Australia’s lower order batters have been urged to take the game to India as they enter the fourth Test carrying one of the worst series records of all time.
Batting positions eight to 11 have yielded the Australians only 4.94 runs per innings during the Border-Gavaskar Trophy, with Pat Cummins’ knock of 33 in Delhi the only score in double figures.
Cummins will miss the final match of the series, remaining in Australia with his ill mother. Steve Smith will again captain the side after his winning effort in Indore.
Lower order runs have been a key advantage for India, particularly in their first Test victory, with Axar Patel (185 runs at 92.50) the second highest run-scorer for the series and Ravindra Jadeja and Ravichandran Ashwin ranked eighth and 11th respectively.
Australian assistant coach Daniel Vettori, who made 4531 runs at 30 in Test cricket mostly batting at seven and eight, said there was a “busyness” lacking in the Australian tail’s batting which had to be brought to Ahmedabad on March 9.
“I think we all understand that defence is not necessarily a way through that situation because of how much the ball is turning and how good the bowlers are, and finding your scoring areas,” Vettori said.
“I think Pat (Cummins) did that exceptionally well in the first innings in Delhi, and I think the lower four have got an understanding of how to do it and how they want to do it, it’s just having the courage to actually take it out there.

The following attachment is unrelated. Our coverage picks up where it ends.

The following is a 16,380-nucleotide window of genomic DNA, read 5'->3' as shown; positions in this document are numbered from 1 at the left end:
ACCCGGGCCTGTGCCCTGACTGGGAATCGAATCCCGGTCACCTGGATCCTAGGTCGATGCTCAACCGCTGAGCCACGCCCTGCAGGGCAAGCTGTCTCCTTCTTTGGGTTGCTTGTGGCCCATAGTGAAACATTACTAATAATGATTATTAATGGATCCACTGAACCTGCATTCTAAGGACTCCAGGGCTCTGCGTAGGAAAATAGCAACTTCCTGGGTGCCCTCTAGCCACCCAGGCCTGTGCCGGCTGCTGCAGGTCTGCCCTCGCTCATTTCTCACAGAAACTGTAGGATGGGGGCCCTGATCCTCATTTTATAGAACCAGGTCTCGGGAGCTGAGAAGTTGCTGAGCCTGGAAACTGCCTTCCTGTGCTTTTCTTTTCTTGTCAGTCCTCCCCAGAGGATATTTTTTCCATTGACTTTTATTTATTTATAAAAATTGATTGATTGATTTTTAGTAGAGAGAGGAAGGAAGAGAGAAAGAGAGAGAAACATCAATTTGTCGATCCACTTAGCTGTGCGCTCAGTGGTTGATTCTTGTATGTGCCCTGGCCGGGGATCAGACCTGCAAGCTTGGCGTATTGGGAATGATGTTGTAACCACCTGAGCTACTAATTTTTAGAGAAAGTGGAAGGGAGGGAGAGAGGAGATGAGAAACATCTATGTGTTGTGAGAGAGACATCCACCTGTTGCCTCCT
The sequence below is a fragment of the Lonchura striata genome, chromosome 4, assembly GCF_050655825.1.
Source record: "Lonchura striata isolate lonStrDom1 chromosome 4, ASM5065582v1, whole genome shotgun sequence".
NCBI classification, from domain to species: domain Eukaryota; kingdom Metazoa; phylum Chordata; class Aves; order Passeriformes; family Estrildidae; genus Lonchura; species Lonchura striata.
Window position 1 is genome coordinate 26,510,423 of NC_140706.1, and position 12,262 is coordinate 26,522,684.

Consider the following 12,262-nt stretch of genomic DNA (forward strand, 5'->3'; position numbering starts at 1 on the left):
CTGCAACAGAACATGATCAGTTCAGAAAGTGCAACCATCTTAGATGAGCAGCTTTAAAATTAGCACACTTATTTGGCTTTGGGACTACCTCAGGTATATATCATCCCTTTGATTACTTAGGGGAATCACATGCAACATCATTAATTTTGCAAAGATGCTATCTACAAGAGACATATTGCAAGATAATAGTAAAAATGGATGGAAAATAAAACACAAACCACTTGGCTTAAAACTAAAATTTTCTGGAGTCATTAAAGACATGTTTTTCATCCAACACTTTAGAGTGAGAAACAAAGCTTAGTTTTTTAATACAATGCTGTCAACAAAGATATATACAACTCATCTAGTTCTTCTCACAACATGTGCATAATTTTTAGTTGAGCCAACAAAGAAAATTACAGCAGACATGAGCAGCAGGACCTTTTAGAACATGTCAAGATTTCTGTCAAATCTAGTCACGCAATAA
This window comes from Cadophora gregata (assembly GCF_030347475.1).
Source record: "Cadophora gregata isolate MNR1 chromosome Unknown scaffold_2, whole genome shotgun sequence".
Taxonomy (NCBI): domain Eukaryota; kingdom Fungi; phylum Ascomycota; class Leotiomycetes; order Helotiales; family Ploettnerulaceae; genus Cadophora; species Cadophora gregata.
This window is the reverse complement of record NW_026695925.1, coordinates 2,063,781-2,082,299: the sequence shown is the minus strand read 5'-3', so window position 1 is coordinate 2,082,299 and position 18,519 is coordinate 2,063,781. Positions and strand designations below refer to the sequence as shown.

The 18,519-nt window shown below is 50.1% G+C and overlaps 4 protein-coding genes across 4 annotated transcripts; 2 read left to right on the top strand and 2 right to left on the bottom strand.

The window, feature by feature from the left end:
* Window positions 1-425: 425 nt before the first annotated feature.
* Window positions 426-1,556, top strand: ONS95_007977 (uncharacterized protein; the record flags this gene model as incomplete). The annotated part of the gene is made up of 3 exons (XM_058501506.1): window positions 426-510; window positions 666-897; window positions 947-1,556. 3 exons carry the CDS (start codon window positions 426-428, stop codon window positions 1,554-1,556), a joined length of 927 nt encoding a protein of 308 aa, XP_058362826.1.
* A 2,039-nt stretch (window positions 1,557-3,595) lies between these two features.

“Even you see an innings like Umesh Yadav, I know it’s on the back of probably having that licence, but that can be such a difference maker in the scheme of things.
“We’ve got to push our lower four to have the confidence to actually take the game on.”
Vettori said the pitch conditions in the series had been far more difficult to bat on than the flatter wickets he had seen on tours of India with New Zealand.
“They were always just a war of attrition, the wickets I played on,” he said.
“It was India won the toss and got 600, you could get 400 and hang on for dear life in the last couple of days.
“That’s normally how it played out – it was a real grind, it was day five, the result was still in the balance, then normally a draw or a win to India.”
Vettori said he had been extremely impressed by the consistency of Australia’s spinners, particularly rookie pair Todd Murphy and Matt Kuhnemann, given the amount of pressure on the slow bowlers to deliver wickets on such lively pitches.
“They don’t wilt to the pressure, they just understand their process and they repeat and repeat and repeat. That’s the real skill over here … you can get carried away with what’s going on,” Vettori said.
“I think Kuhney in particular has come in so early in his career and Todd as well, and to be able to be consistent against some of the best players against spin you’ll come across in these conditions and with these expectations has been probably the most impressive thing so far.”